Estate planning can offer a number of benefits, many of which have been discussed on this blog. For some people, however, creating an estate plan can also result in stress. For example, some people may be unfamiliar with the steps that will need to be taken when creating an estate plan, and others may be unsure of which estate plan will serve them best and how to divide their assets among loved ones. These are just some of the estate planning matters that can generate stress, but tackling these concerns appropriately can reduce negative feelings and even lead to a sense of relief.

When it comes to stress and estate planning, there are various topics to consider. Some people have additional stress because they made the decision to set up an estate plan after a divorce or health scare that has made them realize how important it is to ensure that property will be handled properly should they pass away. Others may be facing difficulties at work or going through other challenges in life that can interfere with their ability to focus on an estate plan.

2 key methods of reducing estate tax

When you work on your Massachusetts estate plan, you may do so with the intention of leaving as much of what you have behind for your family or loved ones as possible, but estate taxes can throw a wrench in the works. Depending on where, exactly, you live, estate taxes can take up a substantial portion of your legacy, which can significantly reduce the amount you have to leave behind for your loved ones. At Curley Law Firm LLP, we recognize that lowering your estate tax burden is an effective method of maximizing your wealth, and we have helped many people accomplish this and similar estate planning objectives.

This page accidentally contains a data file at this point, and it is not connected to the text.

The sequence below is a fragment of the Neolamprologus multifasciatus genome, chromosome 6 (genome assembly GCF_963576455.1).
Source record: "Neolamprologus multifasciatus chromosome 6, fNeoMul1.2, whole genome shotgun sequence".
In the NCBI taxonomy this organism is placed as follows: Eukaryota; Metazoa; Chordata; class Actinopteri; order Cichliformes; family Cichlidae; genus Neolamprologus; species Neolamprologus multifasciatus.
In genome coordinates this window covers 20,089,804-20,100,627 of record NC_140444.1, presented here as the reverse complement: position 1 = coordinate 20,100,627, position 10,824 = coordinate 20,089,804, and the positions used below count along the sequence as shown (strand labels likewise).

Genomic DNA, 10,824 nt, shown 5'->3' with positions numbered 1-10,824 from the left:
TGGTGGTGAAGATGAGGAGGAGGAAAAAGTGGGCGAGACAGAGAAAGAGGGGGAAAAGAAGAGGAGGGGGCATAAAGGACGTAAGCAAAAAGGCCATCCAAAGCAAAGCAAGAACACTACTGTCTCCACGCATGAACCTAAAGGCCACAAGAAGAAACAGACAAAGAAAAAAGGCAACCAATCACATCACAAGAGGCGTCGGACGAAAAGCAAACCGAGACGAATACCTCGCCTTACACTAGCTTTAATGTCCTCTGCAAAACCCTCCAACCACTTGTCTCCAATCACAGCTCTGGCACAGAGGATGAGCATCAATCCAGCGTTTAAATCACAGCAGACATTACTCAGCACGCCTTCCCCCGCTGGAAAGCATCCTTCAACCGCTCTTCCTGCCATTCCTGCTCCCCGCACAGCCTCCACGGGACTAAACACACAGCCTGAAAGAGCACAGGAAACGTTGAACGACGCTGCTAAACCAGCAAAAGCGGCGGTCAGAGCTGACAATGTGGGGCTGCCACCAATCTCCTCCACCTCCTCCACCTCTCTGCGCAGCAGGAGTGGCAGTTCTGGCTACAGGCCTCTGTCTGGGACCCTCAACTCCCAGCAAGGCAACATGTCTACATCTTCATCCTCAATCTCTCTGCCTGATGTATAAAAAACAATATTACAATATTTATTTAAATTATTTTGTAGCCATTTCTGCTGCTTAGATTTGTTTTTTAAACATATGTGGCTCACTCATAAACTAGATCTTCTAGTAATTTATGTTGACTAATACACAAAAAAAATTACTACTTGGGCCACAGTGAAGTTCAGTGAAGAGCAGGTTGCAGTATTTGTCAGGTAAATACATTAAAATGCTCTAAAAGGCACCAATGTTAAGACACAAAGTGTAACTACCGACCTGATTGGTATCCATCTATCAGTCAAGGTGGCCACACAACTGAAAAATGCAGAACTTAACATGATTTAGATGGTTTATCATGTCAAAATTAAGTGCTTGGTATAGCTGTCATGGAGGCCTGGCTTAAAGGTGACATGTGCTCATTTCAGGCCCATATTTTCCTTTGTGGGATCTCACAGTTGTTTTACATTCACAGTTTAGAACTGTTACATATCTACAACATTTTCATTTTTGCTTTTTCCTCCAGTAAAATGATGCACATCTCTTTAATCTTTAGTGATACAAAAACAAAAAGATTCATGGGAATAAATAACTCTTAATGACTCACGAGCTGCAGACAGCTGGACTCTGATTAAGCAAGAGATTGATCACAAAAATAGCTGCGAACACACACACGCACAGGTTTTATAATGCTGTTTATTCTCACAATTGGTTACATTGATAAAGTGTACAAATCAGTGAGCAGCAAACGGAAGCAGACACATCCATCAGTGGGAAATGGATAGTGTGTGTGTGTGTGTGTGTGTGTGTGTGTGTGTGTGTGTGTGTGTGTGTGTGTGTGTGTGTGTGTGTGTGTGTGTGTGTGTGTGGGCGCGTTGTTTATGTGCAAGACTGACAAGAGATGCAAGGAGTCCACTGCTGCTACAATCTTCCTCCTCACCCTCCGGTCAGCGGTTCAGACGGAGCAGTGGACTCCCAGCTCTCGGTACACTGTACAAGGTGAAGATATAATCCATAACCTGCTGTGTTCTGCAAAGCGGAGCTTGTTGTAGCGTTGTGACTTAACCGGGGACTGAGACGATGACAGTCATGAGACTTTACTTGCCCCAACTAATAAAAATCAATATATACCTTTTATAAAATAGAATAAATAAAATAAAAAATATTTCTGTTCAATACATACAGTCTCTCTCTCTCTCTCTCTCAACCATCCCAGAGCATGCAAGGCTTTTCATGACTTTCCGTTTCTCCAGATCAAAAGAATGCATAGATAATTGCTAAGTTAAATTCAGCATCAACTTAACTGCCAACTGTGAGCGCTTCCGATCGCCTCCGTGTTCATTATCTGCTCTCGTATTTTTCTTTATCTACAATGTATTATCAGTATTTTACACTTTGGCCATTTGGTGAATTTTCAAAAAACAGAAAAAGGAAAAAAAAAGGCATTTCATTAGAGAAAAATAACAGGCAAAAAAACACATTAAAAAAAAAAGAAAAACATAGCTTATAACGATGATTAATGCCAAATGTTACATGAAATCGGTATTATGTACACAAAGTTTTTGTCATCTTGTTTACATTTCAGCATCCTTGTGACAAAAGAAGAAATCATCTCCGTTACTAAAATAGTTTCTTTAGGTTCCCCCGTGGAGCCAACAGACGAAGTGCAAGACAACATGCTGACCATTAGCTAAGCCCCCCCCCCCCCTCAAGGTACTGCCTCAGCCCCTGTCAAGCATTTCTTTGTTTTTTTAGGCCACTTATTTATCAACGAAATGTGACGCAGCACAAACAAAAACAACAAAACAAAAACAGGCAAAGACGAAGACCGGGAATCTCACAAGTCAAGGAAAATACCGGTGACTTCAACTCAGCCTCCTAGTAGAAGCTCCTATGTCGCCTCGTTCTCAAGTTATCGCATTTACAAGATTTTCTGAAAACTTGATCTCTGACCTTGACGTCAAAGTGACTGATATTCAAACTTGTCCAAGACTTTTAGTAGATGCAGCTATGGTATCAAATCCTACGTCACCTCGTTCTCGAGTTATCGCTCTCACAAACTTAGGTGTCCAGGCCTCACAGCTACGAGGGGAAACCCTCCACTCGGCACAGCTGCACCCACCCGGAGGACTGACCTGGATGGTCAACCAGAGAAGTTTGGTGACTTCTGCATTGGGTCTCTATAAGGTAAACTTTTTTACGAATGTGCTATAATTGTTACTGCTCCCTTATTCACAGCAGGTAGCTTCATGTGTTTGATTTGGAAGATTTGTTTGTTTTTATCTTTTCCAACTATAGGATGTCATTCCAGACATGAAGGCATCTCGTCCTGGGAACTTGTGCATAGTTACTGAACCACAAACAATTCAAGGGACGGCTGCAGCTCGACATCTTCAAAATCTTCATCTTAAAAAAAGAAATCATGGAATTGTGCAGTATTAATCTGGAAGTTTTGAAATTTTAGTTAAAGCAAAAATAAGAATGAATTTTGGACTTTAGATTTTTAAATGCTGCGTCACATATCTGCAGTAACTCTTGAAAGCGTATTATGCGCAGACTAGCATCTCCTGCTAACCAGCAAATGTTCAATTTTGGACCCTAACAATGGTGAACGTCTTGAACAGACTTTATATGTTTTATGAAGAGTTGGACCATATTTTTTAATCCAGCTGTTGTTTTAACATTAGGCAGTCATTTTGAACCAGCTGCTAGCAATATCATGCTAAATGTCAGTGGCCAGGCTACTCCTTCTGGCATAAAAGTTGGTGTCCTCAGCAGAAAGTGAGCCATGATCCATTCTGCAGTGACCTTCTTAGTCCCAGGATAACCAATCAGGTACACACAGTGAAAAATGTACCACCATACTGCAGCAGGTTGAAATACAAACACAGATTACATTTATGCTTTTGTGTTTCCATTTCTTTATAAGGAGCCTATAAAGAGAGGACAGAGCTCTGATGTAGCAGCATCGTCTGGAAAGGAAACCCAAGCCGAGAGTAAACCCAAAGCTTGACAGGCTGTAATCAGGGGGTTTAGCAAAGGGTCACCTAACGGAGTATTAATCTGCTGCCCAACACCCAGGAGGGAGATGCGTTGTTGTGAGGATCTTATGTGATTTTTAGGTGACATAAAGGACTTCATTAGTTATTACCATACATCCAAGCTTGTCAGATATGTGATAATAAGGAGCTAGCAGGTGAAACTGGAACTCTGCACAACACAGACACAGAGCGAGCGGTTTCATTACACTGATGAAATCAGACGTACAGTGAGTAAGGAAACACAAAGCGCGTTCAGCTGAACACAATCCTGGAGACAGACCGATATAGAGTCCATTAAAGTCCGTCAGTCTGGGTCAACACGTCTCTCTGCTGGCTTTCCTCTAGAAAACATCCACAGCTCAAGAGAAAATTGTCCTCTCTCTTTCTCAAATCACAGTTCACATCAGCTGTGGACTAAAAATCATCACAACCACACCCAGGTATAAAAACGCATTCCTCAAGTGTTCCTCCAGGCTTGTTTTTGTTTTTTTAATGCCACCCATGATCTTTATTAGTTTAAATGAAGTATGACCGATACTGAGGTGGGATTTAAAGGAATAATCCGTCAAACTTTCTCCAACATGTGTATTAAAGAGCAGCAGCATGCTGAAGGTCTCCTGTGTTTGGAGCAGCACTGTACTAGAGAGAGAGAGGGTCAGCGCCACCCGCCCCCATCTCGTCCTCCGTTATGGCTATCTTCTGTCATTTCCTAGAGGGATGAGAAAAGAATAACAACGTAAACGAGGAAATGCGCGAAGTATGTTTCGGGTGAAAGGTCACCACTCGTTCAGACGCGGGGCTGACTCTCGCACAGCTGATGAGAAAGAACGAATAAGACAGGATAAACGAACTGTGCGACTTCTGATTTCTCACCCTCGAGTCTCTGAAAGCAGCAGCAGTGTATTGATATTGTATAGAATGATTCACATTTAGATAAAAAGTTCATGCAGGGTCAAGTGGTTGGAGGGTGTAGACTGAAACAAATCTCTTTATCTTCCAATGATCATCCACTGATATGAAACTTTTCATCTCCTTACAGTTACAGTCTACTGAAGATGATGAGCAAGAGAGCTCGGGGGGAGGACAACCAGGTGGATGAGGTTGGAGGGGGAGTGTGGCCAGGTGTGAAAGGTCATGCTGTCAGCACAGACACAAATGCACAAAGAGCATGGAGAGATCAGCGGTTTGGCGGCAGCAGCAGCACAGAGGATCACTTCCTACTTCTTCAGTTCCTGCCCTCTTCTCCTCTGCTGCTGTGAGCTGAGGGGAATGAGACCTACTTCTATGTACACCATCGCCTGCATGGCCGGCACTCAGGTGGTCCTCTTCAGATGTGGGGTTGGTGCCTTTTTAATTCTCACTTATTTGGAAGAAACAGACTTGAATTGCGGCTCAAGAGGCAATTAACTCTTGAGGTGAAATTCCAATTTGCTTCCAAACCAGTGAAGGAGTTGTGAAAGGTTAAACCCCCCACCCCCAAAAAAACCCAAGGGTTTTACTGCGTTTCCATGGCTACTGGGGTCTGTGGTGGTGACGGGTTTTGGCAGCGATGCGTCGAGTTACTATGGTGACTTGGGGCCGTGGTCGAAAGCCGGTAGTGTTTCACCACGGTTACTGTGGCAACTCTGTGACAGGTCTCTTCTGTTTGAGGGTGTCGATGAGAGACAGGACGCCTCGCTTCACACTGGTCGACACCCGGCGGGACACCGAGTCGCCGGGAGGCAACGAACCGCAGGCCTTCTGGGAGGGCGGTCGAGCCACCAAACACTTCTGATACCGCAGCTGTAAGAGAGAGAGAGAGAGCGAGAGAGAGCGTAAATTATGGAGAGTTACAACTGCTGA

According to U.S. News & World Report, there are several key steps you can take that can effectively reduce the amount the government will take from your estate. Arguably one of the easiest methods of reducing estate tax simply involves starting to make distributions to heirs now, before you pass away. By doing so, you are reducing the overall value of your estate and in doing so, lowering the amount of tax assessed against it.

Differences between heirs and beneficiaries

In Massachusetts state law, there is a distinct difference between heirs and beneficiaries. Though both are involved with the property left behind by a loved one after their passing, the way they are treated by the law isn't the same.

Cambridge Dictionary states that a beneficiary is someone who has been given something by a deceased individual. This broad definition covers everything from inheriting money to actual property, along with heirlooms or even personal items like photographs, clothing, books, and other belongings. Most people are referring to money, houses, or other "big ticket" items when discussing property, however.

Will I inherit my parents’ debts?

If your parents have a lot of debt, you have probably wondered if you will inherit this in Massachusetts. The complicated answer is that it all depends. There are a lot of procedures and laws behind how creditors make their claims and what the government allows them to take.

This can be a frustrating and stressful addition to the already difficult process of recovering from the loss of your parents. Here are a few things you should know that may help to provide some clarity.

What can I do to protect myself from an abusive guardianship?

Massachusetts residents should be aware of abuses taking place under guardianship and conservatorship arrangements. You may think you are unlikely to find yourself in this situation. However, according to Forbes, roughly 1 million to 2 million people in America are under conservatorship or guardianship.

These ideally provide protection for older adults, but far too often, guardians exploit their power. Here are a few steps you can take which may prevent the likelihood of this happening to you.

Times to update your estate plan

Many people assume you need to create a will, trust and everything else associated with an estate plan when you are older. However, people in their 20s really need to have an estate plan just in case. 

There are times in life when it is good to create your estate plan. Most people craft a will shortly after marriage or when they come into significant assets. However, you do not want your estate plan to stay the same for decades. There are times in life when you will need to update it, and these are the most common life events to do so.